Yesterday, August 5, 2015, the Minnesota Supreme Court dodged the issue of whether cities can prevent people from living in perfectly safe homes simply because they are renters. The court’s opinion allows the city of Winona to continue denying hundreds of its homeowners the right to rent out their homes through the city’s “30% rule.” Because the homeowners no longer owned their homes or were no longer seeking rental licenses, the court decided it would not rule on the law’s constitutionality or legal status.
“The Minnesota Constitution protects your right to rent your property,” said IJ Senior Attorney and lead counsel in the case Anthony Sanders. “ The Minnesota Supreme Court has failed to decide whether Winona violated that fundamental safeguard.”
A coalition of homeowners challenged the law as violating the Minnesota Constitution. They were represented by lawyers from the Institute for Justice, a nationwide public interest firm with an office in Minnesota.
Under Winona’s rental ban, the government allows only 30 percent of homeowners on any given block to rent out their homes. Whether someone gets a license is the luck of the draw. In areas with few renters, some get new licenses. In areas with more renters, no one gets a new license. Other Minnesota cities have similar, and even more restrictive laws, including Mankato (which has a 25 percent rule), Northfield (20 percent rule), and West St. Paul (10 percent rule).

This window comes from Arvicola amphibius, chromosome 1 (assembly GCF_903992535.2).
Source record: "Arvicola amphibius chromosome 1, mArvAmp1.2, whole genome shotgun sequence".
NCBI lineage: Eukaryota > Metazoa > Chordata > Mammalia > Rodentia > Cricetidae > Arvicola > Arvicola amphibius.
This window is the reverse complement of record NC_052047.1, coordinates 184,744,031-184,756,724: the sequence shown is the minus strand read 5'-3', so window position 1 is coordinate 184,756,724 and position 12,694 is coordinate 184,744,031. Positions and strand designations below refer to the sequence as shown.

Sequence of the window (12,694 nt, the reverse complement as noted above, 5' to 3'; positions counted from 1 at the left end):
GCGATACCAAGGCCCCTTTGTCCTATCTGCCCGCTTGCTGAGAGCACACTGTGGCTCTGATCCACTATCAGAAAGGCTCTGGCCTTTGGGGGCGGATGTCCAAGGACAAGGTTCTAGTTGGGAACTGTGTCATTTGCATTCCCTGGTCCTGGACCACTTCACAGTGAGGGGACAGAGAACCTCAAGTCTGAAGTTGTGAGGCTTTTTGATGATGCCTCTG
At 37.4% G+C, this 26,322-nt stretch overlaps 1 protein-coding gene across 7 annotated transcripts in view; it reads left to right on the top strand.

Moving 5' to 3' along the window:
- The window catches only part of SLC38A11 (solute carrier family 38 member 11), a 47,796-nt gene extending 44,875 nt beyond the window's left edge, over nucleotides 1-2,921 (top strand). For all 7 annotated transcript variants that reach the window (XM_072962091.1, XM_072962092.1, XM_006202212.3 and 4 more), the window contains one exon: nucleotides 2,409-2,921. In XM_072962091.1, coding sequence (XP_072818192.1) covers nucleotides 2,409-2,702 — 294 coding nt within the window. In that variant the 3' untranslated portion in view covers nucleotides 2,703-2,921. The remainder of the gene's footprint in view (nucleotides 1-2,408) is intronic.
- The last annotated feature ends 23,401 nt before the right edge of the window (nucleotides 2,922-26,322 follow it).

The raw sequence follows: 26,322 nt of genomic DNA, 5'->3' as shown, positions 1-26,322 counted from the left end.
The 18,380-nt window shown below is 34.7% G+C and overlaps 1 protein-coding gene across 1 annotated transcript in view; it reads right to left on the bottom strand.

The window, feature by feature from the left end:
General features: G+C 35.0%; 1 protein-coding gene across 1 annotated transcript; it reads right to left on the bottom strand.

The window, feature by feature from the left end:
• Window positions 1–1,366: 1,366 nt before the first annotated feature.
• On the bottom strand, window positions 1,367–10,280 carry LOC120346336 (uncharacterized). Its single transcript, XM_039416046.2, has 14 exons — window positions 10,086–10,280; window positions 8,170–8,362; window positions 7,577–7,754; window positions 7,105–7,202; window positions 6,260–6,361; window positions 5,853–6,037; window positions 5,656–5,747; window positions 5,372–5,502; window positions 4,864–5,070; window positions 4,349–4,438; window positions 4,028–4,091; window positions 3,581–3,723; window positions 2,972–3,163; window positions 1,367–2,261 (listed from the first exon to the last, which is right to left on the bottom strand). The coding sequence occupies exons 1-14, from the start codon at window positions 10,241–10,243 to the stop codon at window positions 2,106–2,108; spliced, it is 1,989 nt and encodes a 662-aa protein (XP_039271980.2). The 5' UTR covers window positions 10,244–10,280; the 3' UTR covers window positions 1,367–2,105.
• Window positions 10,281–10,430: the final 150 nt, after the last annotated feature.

The ruling allows for another challenge to either Winona’s law or the laws in other cities. Because the court did not address the constitutionality of the law, it remains an open question of whether cities can forbid renters from living in perfectly safe homes, simply because they are renters.
“The government cannot arbitrarily restrict the property rights of some but not others,” said IJ Attorney Diana Simpson. “Life circumstances change. In Winona, the rental ban is forcing people into foreclosure by forbidding them from renting out their homes while they are away or trying to sell their homes. The Court could have put an end to cities violating the right to be secure in your property. Instead they sidestepped that fundamental issue.”
The case was filed almost four years ago when the homeowners sued in October 2011. All of them remained in the case out of principle. One of them is Ethan Dean, who worked for the U.S. government in five different stints in Iraq and Afghanistan while he tried to rent his house back in Winona. Dean actually lost his house to his bank during the course of the case and has only remained in the lawsuit to sue for a dollar of damages.
“It’s unfortunate that the court has not enforced one of my most fundamental property rights. I am proud to have fought this important fight. But I’m also frustrated that the court did not answer the fundamental question about the ban’s constitutionality,” said Dean.
Another set of homeowners in the lawsuit, Ted and Lauren Dzierzbicki, were unable to sell their home for over four years, and only just sold it in March 2014. The other client, Holly Richard, was told she could not obtain a rental license for over two years before the city admitted she had been wrongfully denied her license as it had miscounted the number of licensed properties on her block.
Because none of the plaintiffs still wanted to rent their homes, the court said the case was “moot” and they did not have to decide it. Instead, other homeowners, faced with the same problem, will have to bring another lawsuit.